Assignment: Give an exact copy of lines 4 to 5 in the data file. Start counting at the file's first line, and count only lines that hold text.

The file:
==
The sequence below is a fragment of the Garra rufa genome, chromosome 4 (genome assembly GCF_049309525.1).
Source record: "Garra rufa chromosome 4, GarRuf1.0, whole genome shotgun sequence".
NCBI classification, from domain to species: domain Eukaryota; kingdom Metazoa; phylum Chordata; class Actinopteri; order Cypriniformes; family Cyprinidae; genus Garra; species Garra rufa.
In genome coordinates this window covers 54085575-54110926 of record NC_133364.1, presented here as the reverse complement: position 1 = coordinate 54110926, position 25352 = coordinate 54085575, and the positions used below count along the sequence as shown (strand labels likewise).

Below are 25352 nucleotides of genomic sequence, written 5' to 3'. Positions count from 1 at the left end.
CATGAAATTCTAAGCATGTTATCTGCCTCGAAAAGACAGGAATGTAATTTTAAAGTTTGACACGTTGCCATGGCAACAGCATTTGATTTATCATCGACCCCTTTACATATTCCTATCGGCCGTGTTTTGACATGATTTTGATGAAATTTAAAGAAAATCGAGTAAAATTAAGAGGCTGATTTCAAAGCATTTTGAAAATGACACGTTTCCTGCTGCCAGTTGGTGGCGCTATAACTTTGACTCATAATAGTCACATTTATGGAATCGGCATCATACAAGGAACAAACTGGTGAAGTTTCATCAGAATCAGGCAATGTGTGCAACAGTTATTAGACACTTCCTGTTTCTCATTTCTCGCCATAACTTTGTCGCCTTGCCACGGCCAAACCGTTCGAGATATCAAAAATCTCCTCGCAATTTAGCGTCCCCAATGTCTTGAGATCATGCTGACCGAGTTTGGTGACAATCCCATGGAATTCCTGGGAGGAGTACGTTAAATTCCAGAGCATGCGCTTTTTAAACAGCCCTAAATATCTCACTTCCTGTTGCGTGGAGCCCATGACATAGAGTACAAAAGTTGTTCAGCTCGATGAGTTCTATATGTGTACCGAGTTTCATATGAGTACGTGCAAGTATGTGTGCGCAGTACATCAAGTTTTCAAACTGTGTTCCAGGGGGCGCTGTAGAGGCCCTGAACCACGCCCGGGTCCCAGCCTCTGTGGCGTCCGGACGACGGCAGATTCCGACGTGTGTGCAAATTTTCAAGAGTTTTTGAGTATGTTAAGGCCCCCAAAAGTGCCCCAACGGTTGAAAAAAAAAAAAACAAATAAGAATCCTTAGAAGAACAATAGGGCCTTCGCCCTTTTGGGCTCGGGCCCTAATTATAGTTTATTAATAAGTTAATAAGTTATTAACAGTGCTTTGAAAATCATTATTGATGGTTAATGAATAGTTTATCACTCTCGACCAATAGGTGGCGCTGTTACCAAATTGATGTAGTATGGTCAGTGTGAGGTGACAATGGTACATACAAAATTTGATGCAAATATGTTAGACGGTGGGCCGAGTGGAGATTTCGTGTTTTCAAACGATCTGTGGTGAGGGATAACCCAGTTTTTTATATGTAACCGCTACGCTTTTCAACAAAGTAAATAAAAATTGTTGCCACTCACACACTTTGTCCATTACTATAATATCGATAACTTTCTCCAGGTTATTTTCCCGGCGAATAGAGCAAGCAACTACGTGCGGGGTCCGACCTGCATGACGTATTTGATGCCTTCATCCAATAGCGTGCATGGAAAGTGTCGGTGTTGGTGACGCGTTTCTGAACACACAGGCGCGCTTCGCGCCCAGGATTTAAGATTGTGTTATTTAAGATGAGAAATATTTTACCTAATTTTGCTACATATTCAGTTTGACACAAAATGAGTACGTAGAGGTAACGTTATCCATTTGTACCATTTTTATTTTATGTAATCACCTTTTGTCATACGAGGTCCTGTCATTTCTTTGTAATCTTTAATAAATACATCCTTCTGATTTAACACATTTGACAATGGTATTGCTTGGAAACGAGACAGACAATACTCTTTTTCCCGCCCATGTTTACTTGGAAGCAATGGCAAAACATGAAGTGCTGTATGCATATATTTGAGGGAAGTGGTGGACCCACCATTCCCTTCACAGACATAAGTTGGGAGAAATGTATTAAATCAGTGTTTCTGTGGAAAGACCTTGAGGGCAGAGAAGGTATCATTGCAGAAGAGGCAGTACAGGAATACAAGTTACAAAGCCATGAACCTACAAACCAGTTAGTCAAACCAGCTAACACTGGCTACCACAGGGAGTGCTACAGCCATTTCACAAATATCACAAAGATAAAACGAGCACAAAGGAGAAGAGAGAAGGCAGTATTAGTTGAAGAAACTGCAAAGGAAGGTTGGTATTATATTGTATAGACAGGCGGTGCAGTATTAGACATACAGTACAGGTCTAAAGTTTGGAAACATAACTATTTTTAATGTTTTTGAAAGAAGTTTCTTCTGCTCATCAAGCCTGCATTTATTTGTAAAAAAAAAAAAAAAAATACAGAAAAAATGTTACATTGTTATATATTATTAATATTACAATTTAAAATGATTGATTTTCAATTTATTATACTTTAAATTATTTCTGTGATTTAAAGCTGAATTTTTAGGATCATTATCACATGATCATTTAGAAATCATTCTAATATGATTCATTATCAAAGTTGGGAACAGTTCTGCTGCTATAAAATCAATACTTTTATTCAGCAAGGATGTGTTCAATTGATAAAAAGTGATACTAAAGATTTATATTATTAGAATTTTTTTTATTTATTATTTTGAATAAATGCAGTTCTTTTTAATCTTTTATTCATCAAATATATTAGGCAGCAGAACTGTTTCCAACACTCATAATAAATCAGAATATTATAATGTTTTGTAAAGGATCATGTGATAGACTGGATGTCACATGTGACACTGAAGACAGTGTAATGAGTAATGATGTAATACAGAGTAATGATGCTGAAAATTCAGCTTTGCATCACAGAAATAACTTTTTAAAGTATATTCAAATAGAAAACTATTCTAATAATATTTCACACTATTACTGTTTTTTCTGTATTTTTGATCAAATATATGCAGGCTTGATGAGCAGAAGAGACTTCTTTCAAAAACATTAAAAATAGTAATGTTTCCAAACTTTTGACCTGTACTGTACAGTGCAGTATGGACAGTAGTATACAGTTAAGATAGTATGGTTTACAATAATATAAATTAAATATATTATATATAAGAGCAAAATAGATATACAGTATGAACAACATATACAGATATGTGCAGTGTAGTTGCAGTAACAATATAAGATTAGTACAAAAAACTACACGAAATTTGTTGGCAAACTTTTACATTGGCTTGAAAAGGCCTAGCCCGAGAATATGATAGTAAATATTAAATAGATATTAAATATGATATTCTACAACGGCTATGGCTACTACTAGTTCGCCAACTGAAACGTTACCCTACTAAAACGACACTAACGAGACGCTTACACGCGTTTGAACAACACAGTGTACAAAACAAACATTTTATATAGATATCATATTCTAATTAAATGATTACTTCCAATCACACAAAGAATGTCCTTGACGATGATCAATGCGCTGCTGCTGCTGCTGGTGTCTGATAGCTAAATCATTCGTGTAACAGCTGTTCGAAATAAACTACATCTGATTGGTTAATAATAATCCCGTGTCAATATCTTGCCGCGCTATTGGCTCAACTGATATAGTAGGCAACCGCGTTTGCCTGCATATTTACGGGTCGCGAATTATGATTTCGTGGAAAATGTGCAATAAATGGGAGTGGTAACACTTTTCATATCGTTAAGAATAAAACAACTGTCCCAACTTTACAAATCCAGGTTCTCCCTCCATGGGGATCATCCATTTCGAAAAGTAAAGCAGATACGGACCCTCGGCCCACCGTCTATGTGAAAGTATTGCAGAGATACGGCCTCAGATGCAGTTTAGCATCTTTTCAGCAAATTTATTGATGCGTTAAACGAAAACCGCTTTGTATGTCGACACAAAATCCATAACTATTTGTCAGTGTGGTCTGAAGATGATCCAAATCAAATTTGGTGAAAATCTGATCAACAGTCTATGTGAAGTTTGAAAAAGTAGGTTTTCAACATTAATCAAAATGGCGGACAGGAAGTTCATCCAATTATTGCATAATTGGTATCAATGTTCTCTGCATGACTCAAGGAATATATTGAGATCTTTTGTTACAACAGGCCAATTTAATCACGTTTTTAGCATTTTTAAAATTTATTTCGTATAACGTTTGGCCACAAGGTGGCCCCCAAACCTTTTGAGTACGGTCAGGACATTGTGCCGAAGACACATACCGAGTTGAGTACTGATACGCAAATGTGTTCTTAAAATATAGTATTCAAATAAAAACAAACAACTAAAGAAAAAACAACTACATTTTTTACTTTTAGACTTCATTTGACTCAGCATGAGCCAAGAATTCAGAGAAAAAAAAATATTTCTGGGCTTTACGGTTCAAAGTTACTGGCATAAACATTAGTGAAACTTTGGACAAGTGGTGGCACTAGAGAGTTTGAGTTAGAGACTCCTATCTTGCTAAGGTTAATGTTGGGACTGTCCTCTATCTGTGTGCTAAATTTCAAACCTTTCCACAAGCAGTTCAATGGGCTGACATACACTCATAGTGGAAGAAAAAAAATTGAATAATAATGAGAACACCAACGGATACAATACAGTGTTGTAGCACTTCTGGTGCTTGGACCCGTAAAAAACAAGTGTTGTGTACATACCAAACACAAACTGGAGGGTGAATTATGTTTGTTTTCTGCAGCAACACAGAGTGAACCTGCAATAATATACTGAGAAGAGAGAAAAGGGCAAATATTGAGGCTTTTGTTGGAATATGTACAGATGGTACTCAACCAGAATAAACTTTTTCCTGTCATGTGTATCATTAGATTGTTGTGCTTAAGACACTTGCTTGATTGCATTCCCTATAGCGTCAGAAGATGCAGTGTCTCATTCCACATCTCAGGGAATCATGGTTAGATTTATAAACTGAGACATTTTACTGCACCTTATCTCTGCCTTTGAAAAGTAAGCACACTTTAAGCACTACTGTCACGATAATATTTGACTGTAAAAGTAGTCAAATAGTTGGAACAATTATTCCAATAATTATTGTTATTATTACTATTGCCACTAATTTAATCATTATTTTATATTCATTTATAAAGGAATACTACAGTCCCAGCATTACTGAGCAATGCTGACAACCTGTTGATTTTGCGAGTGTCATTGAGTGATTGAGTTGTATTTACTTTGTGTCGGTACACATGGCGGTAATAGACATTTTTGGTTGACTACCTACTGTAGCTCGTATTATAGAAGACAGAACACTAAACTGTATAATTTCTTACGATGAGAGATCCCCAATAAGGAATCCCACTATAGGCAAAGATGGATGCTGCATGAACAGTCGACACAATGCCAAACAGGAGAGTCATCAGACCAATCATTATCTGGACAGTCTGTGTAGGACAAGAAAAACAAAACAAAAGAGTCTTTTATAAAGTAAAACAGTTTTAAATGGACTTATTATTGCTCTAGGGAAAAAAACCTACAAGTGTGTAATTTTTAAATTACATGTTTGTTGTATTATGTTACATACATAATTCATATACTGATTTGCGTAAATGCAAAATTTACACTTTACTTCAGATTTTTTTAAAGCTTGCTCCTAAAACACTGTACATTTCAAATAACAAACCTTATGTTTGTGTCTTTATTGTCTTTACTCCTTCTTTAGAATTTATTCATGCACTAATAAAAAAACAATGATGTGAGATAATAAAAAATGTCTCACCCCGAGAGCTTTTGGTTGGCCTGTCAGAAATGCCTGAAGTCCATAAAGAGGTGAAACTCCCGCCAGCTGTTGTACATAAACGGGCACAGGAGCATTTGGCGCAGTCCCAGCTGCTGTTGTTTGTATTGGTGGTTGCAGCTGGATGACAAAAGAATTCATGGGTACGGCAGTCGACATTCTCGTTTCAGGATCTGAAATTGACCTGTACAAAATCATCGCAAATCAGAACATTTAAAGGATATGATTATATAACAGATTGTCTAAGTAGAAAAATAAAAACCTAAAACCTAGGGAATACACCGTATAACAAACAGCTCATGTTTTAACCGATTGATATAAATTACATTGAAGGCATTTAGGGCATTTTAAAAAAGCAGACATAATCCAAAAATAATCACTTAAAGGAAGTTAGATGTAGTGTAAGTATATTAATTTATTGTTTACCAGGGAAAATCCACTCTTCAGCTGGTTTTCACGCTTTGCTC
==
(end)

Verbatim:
In genome coordinates this window covers 54085575-54110926 of record NC_133364.1, presented here as the reverse complement: position 1 = coordinate 54110926, position 25352 = coordinate 54085575, and the positions used below count along the sequence as shown (strand labels likewise).

Below are 25352 nucleotides of genomic sequence, written 5' to 3'. Positions count from 1 at the left end.